The British Museum is the big daddy of London museums. It's the biggest, the most popular and one of the oldest. That should mean it has loads of hidden bits to discover. We did some investigating.
It wasn't always so busy
Nowadays, the British Museum is the nation's most visited museum, with nearly seven million guests per year. Back when it first opened in 1759, it was rather more exclusive. The museum was open to the public, but they had to make a written application to obtain tickets. Once they were approved, only ten tickets were dispensed every hour — rather different to the thronging masses crowding around the Rosetta Stone these days.
It's given birth to a few other institutions
The British Museum originated when Sir Hans Sloane — in his will — offered Parliament the chance to buy his works of art, antiques and natural history collection. That's right, the Natural History museum was originally part of the British Museum, and they didn't officially separate until 1963. The British Library followed a similar path in 1973, when it too amicably divorced itself from the British Museum.
What's more secret than a secretum? The British Museum's secretum, or as it was originally titled, the Cabinet of Obscene Objects, was created in the wake of 1857's Obscene Publications Act. It had about 200 objects that were labelled by the museum curator as 'abominable monuments to human licentiousness'. The room was only available to gentlemen with a special permit. They needed to show 'mature years and sound morals' to qualify for this; we envisage a rigid Victorian test to determine whether one was worthy enough to enter.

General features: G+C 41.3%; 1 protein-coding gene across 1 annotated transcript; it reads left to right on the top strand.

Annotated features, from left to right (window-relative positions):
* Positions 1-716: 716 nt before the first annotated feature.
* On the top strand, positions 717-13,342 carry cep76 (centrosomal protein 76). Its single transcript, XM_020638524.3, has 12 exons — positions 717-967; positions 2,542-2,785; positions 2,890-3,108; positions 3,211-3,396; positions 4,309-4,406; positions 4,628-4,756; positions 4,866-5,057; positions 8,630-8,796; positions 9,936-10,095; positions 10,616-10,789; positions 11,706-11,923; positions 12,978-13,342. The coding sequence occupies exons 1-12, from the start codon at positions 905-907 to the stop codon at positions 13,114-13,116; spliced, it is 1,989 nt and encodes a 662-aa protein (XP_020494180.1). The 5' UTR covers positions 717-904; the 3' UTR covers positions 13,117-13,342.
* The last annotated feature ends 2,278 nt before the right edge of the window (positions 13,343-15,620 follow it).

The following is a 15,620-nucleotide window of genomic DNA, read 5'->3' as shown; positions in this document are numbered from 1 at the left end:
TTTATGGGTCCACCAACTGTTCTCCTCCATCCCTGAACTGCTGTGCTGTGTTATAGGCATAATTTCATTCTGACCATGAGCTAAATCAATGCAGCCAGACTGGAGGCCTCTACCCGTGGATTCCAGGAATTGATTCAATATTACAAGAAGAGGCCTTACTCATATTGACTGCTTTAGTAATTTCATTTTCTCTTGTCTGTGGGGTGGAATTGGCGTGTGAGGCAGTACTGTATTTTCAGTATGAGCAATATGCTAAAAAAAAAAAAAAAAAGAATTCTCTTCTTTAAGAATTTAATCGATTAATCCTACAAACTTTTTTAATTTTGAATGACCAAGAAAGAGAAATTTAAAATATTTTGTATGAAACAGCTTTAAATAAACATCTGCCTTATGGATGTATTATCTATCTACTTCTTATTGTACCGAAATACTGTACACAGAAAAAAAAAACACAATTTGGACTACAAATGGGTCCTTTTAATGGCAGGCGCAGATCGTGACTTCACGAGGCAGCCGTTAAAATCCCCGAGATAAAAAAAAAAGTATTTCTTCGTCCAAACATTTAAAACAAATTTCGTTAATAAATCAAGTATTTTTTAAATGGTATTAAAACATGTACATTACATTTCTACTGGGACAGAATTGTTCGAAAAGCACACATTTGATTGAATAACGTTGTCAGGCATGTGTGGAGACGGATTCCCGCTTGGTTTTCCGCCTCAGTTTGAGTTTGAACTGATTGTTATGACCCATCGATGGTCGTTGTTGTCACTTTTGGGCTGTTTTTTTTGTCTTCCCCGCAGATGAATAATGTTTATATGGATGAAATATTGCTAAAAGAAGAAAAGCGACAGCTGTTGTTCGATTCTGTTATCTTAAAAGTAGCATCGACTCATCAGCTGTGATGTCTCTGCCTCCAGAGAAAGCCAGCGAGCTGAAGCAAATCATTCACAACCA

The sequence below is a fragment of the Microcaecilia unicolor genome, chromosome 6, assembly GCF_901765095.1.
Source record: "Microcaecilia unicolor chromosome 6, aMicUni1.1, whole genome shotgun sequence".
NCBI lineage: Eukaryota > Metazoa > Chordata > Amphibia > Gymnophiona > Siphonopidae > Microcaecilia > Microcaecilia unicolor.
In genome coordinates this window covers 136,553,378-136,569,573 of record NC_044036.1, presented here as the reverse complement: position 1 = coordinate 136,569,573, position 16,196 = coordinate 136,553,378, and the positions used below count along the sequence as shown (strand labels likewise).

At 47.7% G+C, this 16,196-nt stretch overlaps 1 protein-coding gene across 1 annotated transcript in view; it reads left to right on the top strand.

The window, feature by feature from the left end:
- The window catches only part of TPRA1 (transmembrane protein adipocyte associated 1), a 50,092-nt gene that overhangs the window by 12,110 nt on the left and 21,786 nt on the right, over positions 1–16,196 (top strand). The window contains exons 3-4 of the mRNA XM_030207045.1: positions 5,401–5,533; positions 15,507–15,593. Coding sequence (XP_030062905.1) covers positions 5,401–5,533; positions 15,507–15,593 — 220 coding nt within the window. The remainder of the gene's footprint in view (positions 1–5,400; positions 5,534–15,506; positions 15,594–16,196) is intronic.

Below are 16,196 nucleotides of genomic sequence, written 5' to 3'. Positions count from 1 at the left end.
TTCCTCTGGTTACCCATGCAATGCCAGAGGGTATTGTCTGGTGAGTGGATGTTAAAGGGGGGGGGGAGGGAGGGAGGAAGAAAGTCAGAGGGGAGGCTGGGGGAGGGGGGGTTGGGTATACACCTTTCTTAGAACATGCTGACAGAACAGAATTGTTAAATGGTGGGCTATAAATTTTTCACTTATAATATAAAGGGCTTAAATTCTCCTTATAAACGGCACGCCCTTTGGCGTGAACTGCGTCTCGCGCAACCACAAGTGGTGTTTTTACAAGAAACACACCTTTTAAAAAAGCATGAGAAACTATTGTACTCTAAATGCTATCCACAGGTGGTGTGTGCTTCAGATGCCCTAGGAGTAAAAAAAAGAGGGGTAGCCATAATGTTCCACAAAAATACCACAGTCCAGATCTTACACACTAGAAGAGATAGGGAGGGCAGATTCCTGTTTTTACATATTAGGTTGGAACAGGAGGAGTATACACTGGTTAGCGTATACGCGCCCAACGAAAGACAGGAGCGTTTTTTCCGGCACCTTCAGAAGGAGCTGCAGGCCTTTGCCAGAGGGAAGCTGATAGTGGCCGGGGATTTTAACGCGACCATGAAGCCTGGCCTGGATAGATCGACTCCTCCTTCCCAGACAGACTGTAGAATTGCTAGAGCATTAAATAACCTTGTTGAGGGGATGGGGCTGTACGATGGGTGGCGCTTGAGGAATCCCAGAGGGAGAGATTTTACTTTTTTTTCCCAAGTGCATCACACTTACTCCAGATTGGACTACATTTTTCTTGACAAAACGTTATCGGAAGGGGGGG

The world record for the longest period spent 'dead' before reanimation, goes to a snail donated to the museum in 1846. It was part of an exhibit which featured snails — believed dead — from Egypt and Greece. After four years (snails are notoriously speedy, after all), zoologist William Baird noticed that one of them had started producing a strange mucus like membrane in an apparent attempt to stop it drying out. The snail was rescued and rehoused with a living partner, where it saw another two years of life, before finally biting the dust.
Sharing is caring
The British Museum has generated a lot of controversy for its refusal to return certain objects to their country of origin. It's less widely known that the museum loans out more objects than any other global institution. In 2015/16 this amounted to over 5,000 objects touring internationally.
It had its own tube station
Between 1900 and 1933, the British Museum had its very own tube station. The route was on the Central London Railway, better known today as the Central Line. The station was between Tottenham Court Road and Chancery Lane, a spot on the map now occupied by Holborn. Holborn was the British Museum station's downfall; it was situated less than 100 metres away and was better connected than the British Museum stop. In 1933 Central Line trains started stopping at Holborn, and the British Museum station was entirely demolished.
Where to go to the toilet
All the other factoids in this article might help your pub quiz team, but this one has practical life value. Using the toilets in the basement of the British Museum is a terrible experience. They're usually rammed, and you'll find yourself wasting valuable antique-gazing time queueing. That's why we recommend heading to the toilets at the back of the museum near the Asian galleries. No one seems to know about them — sorry if we're letting the cat out of the bag — so they save you time. They do usually have a slightly funky smell that you'll have to put up with though.
With thanks to The British Museum.